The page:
Are you feeling tired, jaded, stale, fatigued, or burned out? These are all common terms used to describe the physical and emotional consequences of overwork, and we’re hearing them often now given the unprecedented pressure of life during a global pandemic.
How can you prevent and, if necessary, recover from this depressing state?
Stress is actually a good force. Without it, we would neither perform nor grow. If you study a normal performance curve, you will notice how increasing your workload, or the stress that drives you to work, actually improves your performance. Then the law of diminishing return kicks in at some point. At that point, additional effort produces only marginal improvement in performance, and stress eventually becomes distress.
Central to this well-described natural phenomenon is the balance of work (or training) and recovery. Athletes know this well. They stress their muscles during training in order to make them stronger, but they must allow them time to recover and build before stressing them again.
This is not only true for our bodies but for our brains and psyche, too. That’s why we need sleep. Sleeping or resting too little impairs performance. Each of us must find the highly individualized, optimal ratio of work to rest that drives our sustainable peak performance.
It sounds easy, right? Work harder and harder and then back off to find your high-performance “zone.”
Well, it’s not. And that’s why all too many senior executives, well-known artists and entertainers, and competitive athletes burn out. And it’s why so many of us today are feeling increasingly exhausted.
The problem is that the performance curve suddenly and without warning gives way to a massive and precipitous drop. You step over the edge at your peril. One step too many is enough to have you hurtling painfully down toward the base of the cliff. It’s a painful ride, and the long way back up is excruciating.
Wisdom comes from knowing how to push yourself as far as possible without actually falling off the edge. I’m sure that you’d like to learn this massive secret, right?
Here’s the problem: Our ability to predict the exact location of the edge is sadly lacking. In my personal experience, most elite athletes have fallen off the performance cliff at least once. That’s probably also true for anybody who’s particularly driven at work.
There may be subtle warning signs, but unfortunately, the science is not strong enough for me to claim this unequivocally for all people.
Here is the science about the warning zone: This is the zone where stress becomes distress, where you begin to experience physical, physiological, emotional, and/or psychological discomfort. Sleep disruption is the most common symptom of distress, expressed as difficulty in falling asleep, increased wakefulness through the night, or reduced quality of sleep. All result in feeling tired on waking.
You can imagine a negative cycle developing rapidly, where distress results in sleep disruption that in turn impairs performance. Competitive people react by increasing their workload to offset the poor performance, precipitating a downward spiral. This is the quick route over the edge of the cliff.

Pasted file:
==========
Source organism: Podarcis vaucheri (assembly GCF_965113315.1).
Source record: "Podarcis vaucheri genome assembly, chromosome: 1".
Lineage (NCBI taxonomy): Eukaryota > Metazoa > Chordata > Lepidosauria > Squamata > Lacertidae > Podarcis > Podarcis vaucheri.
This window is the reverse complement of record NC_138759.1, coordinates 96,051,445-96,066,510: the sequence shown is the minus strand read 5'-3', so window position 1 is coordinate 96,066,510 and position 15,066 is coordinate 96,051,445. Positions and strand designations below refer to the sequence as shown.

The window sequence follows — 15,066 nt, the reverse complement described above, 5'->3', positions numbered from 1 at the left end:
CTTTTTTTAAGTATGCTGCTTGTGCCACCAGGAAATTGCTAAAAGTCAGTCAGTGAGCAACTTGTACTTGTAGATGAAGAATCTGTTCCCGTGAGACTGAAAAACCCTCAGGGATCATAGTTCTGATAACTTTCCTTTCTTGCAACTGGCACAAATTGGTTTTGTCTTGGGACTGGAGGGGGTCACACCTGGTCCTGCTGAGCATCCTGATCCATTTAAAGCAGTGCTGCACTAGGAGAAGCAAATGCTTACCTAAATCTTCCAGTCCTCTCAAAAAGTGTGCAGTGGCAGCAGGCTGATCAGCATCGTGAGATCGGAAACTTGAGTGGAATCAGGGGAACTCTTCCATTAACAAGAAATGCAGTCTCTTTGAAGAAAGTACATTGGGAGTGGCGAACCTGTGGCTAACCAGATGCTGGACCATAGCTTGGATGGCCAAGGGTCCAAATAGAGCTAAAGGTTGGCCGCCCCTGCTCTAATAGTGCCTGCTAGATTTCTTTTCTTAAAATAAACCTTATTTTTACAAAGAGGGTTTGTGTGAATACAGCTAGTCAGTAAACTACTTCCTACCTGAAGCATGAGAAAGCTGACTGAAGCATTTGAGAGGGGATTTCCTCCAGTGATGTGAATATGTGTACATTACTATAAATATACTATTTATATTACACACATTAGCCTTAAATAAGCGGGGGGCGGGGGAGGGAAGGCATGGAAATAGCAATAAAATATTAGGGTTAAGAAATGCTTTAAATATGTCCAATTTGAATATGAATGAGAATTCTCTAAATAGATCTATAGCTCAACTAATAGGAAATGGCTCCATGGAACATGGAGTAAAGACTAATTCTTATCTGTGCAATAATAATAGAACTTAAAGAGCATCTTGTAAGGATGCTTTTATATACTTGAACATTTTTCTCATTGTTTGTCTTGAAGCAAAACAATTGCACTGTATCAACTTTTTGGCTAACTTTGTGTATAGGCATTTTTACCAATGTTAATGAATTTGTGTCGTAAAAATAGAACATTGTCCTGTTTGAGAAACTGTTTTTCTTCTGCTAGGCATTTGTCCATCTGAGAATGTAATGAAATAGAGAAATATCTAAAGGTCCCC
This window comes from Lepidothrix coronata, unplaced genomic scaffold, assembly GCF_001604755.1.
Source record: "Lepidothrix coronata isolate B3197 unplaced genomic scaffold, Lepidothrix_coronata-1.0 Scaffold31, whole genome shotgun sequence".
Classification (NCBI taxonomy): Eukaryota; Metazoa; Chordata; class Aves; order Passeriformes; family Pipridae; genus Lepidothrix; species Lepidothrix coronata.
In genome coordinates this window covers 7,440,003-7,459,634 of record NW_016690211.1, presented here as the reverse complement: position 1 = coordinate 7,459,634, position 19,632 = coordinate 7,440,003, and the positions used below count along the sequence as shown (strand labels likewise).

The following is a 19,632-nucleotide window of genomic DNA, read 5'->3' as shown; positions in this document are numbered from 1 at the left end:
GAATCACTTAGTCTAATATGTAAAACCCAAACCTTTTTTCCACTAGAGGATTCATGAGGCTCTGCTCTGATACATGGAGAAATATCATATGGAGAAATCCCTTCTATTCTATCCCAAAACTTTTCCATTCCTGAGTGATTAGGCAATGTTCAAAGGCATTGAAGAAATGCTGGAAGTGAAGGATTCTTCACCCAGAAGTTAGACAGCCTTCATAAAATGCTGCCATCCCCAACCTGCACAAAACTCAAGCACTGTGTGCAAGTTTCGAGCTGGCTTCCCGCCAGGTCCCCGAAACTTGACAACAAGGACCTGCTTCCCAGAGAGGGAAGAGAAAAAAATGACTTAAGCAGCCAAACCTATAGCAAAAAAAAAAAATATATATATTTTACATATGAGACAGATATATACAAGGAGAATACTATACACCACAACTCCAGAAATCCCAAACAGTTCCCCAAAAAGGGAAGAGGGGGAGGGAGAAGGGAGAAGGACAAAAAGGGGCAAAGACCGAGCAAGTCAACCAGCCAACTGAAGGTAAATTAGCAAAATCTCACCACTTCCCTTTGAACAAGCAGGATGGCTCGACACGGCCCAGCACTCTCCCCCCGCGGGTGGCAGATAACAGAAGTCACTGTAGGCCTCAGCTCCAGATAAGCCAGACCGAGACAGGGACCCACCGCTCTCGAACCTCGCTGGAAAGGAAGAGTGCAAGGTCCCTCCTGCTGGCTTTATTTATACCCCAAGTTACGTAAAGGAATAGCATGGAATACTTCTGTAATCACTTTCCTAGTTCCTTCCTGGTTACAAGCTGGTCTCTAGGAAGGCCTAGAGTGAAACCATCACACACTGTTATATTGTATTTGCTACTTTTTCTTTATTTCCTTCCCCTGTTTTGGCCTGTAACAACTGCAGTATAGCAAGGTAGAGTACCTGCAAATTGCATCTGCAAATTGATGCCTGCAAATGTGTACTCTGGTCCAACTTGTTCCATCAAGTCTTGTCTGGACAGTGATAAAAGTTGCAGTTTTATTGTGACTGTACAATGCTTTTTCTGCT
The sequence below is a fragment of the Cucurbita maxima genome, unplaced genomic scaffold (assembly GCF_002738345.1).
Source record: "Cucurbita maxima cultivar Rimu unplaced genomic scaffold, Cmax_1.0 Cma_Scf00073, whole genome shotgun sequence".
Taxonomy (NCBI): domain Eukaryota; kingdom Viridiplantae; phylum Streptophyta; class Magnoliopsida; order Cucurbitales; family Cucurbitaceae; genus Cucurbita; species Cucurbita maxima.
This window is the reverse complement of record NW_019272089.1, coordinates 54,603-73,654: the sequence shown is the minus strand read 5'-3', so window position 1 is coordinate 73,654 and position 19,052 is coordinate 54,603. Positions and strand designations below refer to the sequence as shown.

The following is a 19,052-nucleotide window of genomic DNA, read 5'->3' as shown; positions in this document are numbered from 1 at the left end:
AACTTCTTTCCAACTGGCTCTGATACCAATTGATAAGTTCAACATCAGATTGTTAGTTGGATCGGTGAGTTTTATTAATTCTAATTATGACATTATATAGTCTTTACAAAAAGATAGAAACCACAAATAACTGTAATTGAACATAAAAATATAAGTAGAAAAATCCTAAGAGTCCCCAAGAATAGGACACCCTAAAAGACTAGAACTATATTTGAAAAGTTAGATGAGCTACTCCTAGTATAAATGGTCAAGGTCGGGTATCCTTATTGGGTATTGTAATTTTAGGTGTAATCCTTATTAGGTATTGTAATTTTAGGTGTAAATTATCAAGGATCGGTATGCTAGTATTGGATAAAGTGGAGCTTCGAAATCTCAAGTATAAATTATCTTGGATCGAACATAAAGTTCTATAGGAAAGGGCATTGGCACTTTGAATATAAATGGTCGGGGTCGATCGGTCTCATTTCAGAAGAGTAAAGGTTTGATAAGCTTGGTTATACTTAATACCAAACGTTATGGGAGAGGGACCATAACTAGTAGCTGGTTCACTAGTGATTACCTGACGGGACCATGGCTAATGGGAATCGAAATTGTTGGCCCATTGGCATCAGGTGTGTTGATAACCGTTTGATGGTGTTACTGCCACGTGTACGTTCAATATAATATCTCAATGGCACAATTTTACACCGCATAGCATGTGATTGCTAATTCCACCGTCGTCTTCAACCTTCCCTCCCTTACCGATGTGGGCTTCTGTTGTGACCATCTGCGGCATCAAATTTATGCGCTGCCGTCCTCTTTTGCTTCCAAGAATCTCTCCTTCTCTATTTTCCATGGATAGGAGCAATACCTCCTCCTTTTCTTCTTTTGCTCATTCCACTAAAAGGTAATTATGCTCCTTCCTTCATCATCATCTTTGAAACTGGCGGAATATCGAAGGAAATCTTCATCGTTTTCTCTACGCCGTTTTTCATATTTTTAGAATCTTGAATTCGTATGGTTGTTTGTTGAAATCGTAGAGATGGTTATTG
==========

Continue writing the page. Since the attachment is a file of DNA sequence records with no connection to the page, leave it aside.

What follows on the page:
Another physical measure that regularly alerts us to overtraining in athletes is resting heart rate. It is a strong warning signal when this starts to creep up. We also know that cortisol, the body’s stress hormone, tends to drop as you burn out. The adrenal system, responsible for your fight and flight reactions, becomes fatigued and under-responsive.
I advise all my clients to systematically monitor their resting heart rate. Over time, this can help us understand their unique physiologic disposition to stress, as a sustained increase in this parameter warrants decisive protective measures.
Perhaps the biggest danger of the warning zone is that a relatively small stress can nudge you over the edge of the cliff. You may be aware that you are in the danger zone but feel confident because you know how close to the edge you are, when an unexpected insult suddenly throws you over the side. The insult may be a minor illness or a seemingly trivial falling out with a friend. I liken this to standing on an actual cliff, when a sudden gust of wind appears to bring the cliff closer toward you—and over you go!
Only a tiny minority of people are able to grab onto a ledge of the cliff on their way down. For the most part, it’s a quick, painful descent all the way to the bottom. After that, the only way back is a long walk back up your original pathway, often requiring a convalescent period before that climb is possible.
The best approach to burnout is prevention.
Listen very carefully to your body. Push through minor resistance, but listen for persistent warnings.
Track your sleep. Track your resting heart rate. Nobody knows your body like you do, and everybody’s performance curve is unique (and can change over time). Superhuman ideation is both dangerous and arrogant.
Science is deaf to the protests of heroes as they fall off the cliff. If you hear warning signs, back up a little; reduce your workload; increase your rest and recovery. And then back up one step further. You need to have some extra space between you and the edge to account for the unexpected.
If you do this, you will be able to hold your head high, with a light step and cheery outlook in your zone of maximal performance. You can be your best, for longer. This is how we will all survive the effects of the global pandemic. This is how you will secure long-term health and happiness and will reach your dreams long after we reach the “new normal.”